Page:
For more than 160 school-aged students, life has returned to some sense of normalcy. Hartford-area students recently began summer at Dream Camp, located on the campus of Trinity College. The camp, in its 24th year, is an academic mentoring program that provides a fun, educational, and safe environment for participating elementary through high school students.

Dream Camp students participate in outdoor activities.

Due to the COVID-19 pandemic, the program in the summer of 2020 was conducted virtually. Students learned remotely, with educational kits delivered to their homes and online instruction provided by the camp’s counselors.

“In-person was needed,” said Dan Swartz, camp site director. “We were hoping we could do Dream Camp in-person this year, and with vaccinations increasing, we were able to make it happen safely. We wanted to help students who experienced an educational loss while virtually learning to move forward academically.”

Dream Camp offers sports such as kickball, basketball, soccer, handball, and football.

According to a recent article from The CT Mirror, a report from the Connecticut RISE Network shared that, “Among the students attending school entirely online, 46 percent failed at least two courses, compared to 26 percent of those attending class partially in-person and from home.” However, it may still be too soon to assess how much education was lost during the pandemic.

This year, Dream Camp was only able to accept 160 students, as opposed to its typical headcount of 260. To follow state guidelines and protect students and its staff, the program opted to decrease the number of students by 100 and reduced its classroom capacity to 15 or fewer people, including counselors. Students and staff are also required to wear masks indoors.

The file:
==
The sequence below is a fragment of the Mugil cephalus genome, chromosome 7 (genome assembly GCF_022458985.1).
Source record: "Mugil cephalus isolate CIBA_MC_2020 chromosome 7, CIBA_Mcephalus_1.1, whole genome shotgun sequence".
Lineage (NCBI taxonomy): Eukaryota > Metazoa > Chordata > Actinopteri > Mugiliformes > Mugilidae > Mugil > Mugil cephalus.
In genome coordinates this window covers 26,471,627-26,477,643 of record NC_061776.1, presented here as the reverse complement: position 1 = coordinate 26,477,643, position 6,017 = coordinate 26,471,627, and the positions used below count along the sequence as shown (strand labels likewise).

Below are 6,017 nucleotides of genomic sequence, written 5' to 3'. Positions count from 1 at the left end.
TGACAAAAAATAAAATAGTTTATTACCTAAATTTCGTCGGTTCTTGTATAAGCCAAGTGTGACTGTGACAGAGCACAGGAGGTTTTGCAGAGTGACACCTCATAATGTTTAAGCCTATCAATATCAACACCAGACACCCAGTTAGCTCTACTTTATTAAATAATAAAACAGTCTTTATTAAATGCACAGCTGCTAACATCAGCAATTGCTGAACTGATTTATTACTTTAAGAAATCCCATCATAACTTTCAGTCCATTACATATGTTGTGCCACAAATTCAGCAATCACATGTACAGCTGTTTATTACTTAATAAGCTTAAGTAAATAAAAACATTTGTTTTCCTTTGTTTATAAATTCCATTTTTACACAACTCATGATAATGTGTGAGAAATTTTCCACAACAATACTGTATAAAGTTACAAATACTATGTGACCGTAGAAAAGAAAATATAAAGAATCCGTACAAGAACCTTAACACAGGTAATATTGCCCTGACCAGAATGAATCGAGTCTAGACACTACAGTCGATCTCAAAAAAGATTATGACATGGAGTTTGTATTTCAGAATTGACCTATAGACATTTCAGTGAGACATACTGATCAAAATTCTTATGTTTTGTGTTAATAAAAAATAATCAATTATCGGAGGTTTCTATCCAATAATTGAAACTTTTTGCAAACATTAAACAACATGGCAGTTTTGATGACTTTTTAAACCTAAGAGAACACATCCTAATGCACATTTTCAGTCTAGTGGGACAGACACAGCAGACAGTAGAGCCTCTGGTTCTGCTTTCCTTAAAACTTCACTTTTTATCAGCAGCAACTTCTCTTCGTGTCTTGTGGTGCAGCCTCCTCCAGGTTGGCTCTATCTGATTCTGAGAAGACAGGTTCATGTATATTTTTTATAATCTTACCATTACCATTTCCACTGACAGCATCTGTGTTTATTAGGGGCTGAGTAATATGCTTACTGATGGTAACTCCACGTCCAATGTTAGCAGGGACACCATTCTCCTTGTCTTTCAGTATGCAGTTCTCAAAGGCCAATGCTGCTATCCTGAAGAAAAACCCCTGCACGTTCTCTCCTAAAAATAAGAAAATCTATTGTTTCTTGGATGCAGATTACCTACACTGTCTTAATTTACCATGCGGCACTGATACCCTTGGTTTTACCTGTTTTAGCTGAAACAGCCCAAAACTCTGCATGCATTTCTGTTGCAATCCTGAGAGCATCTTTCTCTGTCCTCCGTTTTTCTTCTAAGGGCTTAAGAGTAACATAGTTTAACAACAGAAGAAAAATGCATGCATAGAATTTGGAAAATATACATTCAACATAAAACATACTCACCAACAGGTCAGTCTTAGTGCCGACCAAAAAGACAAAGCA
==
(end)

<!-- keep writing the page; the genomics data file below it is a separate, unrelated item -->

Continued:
“Students have been learning virtually for about a year and a half,” said Swartz. “We want to help combat any academic loss students experienced. We have STEM [science, technology, engineering, and mathematics] lessons for students in grades 1-4 and grades 5 and up. We also teach music and offer sports such as basketball, soccer, handball, and football. Students learn about healthy living and nutrition, too.”

Students gather for music lessons with a camp counselor.

Paul Raether, ’68, H’14, P’93, ’96, ’01, the Dream Camp founder and long-time supporter, said he was “very glad” to see Dream Camp operate in person again this year. “The resources the camp provides help educate and engage students in new experiences during the summer when learning can often decline,” he said. “We are extremely grateful to Trinity for again providing its facilities this summer and for helping us make Dream Camp an in-person experience. Our campers are very excited to be back on campus.”

Campers enjoy water activities during days at camp.

Dream Camp kept one of its learning tools from its virtual lessons: the KiwiCo. crates, a subscription-based kit that offers creative science, technology, engineering, arts, and mathematics (STEAM) activities for children. The kits help engage students in arts and design, imaginative play, and work to develop fine and gross motor skills. KiwiCo. crates are sent to students’ homes, so learning and innovation can continue beyond camp hours. The students build different models—including robots and flashlights—with the customized kits.

“Dream Camp offers a consistent, safe, and comfortable place for students. Many of the counselors here have been here for more than 10 years,” said Swartz. “We don’t babysit; kids are learning here, they get character lessons and learn about respect and community.”

Dream Camp is a year-round program. Its afterschool program will begin in October. Families can begin registering for the program in August by contacting Dream Camp.